Was Russia behind explosions around Nord Stream pipeline that caused gas leaks into Baltic?
After seismologists reported of underwater explosions near the Nord Stream pipelines, European leaders have accused Russia of sabotaging the resulting gas leaks in the Baltic Sea from the two gas pipelines running between Russia and Europe. “It is very clear from the seismic record that these are blasts,” Björn Lund, director of the Swedish National Seismic Network at Uppsala University said. “These are not earthquakes; they are not landslides underwater.”
“A seismograph on the Danish island of Bornholm, near where the leaks occurred, twice recorded spikes on Monday, the day on which the Nord Stream 1 and 2 gas pipelines underwent dramatic falls in pressure,” the German geological research centre GFZ said. Officials from Germany and Denmark have said that both the Nord Stream 1 and Nord Stream 2 pipelines showed sudden drop in pressure on late Monday, which could only be caused due to a leak from large holes in the pipelines. It is to be noted that both the pipelines are currently non-operational after Russia had cut gas supply from them. However, they were both still filled with natural gas when the pressure drop occurred. Russia state owned energy giant Gazprom owns a controlling interest in both Nord Stream I and II pipelines.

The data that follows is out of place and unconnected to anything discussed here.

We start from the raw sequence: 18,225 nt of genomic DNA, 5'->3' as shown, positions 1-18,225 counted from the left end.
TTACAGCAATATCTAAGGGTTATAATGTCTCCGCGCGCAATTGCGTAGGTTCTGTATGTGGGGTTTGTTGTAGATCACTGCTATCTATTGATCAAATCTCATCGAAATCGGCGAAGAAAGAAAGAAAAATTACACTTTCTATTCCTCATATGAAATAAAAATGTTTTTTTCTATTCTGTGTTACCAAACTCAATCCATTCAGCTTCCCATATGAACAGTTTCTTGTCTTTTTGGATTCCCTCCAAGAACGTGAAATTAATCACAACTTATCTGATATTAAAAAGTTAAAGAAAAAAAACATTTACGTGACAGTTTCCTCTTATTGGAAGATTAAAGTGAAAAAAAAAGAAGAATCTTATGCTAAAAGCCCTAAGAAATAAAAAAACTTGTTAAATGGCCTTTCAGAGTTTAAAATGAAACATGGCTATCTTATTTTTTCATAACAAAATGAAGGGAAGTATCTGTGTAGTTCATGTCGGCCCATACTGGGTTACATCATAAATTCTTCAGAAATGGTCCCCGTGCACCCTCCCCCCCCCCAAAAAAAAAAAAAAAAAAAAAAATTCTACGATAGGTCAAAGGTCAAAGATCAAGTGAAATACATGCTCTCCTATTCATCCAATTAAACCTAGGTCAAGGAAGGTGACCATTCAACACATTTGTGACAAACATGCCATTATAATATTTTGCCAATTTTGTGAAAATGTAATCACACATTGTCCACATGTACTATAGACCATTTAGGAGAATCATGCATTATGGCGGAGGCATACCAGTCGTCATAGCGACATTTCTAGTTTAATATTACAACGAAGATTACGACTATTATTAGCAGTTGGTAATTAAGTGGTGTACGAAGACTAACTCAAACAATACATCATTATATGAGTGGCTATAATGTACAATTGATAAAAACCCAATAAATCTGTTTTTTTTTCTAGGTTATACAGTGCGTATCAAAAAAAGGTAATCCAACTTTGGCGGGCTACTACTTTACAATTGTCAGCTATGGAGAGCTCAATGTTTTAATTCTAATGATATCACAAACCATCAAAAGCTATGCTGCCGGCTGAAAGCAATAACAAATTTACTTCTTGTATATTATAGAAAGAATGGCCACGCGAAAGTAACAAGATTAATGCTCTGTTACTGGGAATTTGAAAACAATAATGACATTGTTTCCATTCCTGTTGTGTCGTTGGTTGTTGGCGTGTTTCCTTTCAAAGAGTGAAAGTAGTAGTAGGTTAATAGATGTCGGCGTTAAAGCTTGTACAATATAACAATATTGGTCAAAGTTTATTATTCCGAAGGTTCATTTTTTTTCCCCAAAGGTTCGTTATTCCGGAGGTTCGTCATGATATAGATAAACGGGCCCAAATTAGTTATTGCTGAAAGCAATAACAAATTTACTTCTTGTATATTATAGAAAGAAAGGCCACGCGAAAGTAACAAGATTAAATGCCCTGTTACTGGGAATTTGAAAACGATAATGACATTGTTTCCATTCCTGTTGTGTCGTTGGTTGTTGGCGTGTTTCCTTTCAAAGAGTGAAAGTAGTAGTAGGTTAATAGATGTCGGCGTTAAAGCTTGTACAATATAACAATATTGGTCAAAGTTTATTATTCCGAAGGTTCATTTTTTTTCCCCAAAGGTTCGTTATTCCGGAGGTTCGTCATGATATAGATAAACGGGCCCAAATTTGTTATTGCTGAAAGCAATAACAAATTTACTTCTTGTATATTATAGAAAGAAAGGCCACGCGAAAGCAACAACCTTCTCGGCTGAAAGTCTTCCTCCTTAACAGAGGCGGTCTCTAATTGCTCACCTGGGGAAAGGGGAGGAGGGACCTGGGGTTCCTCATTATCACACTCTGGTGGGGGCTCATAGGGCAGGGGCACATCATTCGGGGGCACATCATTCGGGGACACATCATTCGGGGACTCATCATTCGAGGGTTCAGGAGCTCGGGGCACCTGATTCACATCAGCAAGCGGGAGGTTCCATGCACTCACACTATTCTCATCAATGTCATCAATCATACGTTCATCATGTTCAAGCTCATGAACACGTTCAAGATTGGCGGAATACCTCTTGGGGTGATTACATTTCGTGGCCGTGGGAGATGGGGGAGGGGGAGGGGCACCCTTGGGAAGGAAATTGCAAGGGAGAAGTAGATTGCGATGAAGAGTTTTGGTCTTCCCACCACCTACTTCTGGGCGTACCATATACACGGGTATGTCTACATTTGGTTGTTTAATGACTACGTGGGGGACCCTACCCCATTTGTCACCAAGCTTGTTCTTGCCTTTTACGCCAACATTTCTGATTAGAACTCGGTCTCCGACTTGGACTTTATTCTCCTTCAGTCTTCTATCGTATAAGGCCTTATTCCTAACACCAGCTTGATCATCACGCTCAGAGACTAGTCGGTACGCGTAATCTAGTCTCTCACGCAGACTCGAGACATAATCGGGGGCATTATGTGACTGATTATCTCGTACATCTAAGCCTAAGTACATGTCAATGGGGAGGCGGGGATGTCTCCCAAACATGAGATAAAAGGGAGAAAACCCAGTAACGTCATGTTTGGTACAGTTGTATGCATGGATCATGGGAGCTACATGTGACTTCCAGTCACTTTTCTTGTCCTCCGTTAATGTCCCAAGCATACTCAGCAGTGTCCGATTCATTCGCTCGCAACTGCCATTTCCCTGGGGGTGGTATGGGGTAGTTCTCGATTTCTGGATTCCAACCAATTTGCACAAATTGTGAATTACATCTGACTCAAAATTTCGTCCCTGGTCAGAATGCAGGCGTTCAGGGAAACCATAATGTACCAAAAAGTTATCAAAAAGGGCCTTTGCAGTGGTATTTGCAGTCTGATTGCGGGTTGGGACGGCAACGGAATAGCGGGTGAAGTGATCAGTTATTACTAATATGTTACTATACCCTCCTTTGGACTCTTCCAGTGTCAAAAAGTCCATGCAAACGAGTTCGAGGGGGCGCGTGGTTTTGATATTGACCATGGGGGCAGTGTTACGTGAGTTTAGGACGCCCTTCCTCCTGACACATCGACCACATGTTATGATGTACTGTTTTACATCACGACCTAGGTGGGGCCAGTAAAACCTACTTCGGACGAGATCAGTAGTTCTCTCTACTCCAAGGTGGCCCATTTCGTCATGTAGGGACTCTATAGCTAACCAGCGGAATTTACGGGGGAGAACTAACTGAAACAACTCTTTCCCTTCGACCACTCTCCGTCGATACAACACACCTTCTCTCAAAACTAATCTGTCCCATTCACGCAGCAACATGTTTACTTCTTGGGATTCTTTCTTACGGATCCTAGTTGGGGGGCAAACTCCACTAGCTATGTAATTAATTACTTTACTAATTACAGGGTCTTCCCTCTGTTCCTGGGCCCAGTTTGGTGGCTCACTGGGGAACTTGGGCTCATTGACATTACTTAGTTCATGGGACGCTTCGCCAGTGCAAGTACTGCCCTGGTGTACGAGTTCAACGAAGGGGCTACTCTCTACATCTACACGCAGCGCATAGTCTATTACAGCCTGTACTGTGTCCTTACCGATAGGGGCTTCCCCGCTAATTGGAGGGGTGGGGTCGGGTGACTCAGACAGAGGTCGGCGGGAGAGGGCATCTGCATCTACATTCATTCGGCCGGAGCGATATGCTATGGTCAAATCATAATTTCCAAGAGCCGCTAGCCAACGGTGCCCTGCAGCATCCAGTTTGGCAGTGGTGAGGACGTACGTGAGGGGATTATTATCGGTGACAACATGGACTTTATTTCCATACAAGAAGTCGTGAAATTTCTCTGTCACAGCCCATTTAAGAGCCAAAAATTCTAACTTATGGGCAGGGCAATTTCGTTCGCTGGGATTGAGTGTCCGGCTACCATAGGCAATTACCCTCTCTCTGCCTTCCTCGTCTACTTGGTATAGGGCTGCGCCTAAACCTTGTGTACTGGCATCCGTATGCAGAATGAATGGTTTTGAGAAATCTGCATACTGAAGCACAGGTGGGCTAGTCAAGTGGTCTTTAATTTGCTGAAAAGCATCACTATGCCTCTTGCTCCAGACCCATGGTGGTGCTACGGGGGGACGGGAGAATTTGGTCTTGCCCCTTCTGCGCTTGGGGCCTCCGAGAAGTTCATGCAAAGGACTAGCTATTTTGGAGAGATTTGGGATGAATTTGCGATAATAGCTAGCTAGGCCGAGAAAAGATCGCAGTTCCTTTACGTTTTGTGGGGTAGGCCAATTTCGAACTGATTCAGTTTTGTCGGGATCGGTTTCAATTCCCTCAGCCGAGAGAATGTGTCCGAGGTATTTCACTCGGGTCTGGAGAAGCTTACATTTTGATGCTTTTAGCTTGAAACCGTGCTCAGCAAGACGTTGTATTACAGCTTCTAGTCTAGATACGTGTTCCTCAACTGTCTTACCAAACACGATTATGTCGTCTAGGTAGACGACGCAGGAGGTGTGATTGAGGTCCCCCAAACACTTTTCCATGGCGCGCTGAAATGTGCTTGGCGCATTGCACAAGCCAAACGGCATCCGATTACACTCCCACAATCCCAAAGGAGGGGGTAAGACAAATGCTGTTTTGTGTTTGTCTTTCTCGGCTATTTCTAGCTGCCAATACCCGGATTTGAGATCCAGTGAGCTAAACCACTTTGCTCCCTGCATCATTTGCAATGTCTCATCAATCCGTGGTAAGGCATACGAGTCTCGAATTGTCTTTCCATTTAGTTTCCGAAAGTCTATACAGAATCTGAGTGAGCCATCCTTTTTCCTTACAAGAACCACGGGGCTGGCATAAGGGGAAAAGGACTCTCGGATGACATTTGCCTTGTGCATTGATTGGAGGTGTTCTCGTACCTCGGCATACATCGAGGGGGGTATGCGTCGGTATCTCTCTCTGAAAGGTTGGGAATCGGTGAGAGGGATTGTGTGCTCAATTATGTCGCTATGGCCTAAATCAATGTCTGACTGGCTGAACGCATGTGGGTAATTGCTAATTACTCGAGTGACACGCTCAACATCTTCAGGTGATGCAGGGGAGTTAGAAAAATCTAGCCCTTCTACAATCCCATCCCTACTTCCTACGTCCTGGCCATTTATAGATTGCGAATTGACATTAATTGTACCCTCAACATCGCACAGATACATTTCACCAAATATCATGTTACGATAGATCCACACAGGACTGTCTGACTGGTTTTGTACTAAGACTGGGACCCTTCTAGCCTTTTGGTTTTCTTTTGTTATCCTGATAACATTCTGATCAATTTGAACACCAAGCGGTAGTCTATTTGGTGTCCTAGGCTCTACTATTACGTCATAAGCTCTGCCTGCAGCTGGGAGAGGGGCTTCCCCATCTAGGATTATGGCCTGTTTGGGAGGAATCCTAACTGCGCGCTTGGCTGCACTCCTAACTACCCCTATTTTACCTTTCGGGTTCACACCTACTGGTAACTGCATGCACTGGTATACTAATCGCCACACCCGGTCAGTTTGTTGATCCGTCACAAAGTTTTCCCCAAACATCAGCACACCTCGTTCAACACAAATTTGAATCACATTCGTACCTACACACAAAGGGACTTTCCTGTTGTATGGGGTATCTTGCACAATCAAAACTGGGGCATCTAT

European commission president Ursula Von der Leyen said that “the leaks were due to sabotage”, further threatening the “strongest possible response to any deliberate disruption of European energy infrastructure”. Danish prime minister Mette Frederiksen described them as “deliberate acts”, adding, “We are not talking about an accident.”
US State Department Ned Price said, “The United States remains united with our allies and partners in our commitment to promoting European energy security.”
“Today we faced an act of sabotage, we don’t know all the details of what happened, but we see clearly that it’s an act of sabotage, related to the next step of escalation of the situation in Ukraine,” said Polish Prime Minister Morawiecki along with Denmark Prime Minister Frederiksen. Images and videos that have been released by the Danish military show a huge area of gas bubbling on the surface of the Baltic Sea. “The largest disturbance has a diameter of more than one kilometre”, the military said, while smallest area covers around 200 metres.
The subsea pipelines linking the North Sea gas fields, and then Norway with the rest of the continent and the UK are among the most strategic assets right now for Europe. High time for maximum protection. Cyberattacks against energy assets are, too, a key risk for Europe.— Javier Blas (@JavierBlas) September 27, 2022
Stressing on the event and importance of Nord Stream gas pipelines to Europe, Javier Blas, an energy and commodities commentator for Bloomberg, tweeted, “The subsea pipelines linking the North Sea gas fields, and then Norway with the rest of the continent and the UK are among the most strategic assets right now for Europe. High time for maximum protection. Cyber-attacks against energy assets are, too, a key risk for Europe,”